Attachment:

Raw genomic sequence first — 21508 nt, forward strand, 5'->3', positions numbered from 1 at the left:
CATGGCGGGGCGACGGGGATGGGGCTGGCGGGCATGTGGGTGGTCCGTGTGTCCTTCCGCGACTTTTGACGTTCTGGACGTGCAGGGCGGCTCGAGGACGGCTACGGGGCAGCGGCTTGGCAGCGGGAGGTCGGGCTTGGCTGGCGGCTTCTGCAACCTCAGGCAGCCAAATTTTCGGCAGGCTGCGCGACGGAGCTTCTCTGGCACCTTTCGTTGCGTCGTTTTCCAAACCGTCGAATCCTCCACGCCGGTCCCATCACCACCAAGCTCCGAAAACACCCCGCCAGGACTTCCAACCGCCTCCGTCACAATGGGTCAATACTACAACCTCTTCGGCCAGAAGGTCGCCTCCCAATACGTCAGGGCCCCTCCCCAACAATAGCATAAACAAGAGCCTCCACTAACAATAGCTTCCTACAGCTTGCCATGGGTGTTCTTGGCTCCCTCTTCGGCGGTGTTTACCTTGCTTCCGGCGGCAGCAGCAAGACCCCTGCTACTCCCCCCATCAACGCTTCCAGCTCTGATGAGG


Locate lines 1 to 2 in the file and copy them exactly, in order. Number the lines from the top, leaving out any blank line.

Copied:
Raw genomic sequence first — 21508 nt, forward strand, 5'->3', positions numbered from 1 at the left:
CATGGCGGGGCGACGGGGATGGGGCTGGCGGGCATGTGGGTGGTCCGTGTGTCCTTCCGCGACTTTTGACGTTCTGGACGTGCAGGGCGGCTCGAGGACGGCTACGGGGCAGCGGCTTGGCAGCGGGAGGTCGGGCTTGGCTGGCGGCTTCTGCAACCTCAGGCAGCCAAATTTTCGGCAGGCTGCGCGACGGAGCTTCTCTGGCACCTTTCGTTGCGTCGTTTTCCAAACCGTCGAATCCTCCACGCCGGTCCCATCACCACCAAGCTCCGAAAACACCCCGCCAGGACTTCCAACCGCCTCCGTCACAATGGGTCAATACTACAACCTCTTCGGCCAGAAGGTCGCCTCCCAATACGTCAGGGCCCCTCCCCAACAATAGCATAAACAAGAGCCTCCACTAACAATAGCTTCCTACAGCTTGCCATGGGTGTTCTTGGCTCCCTCTTCGGCGGTGTTTACCTTGCTTCCGGCGGCAGCAGCAAGACCCCTGCTACTCCCCCCATCAACGCTTCCAGCTCTGATGAGG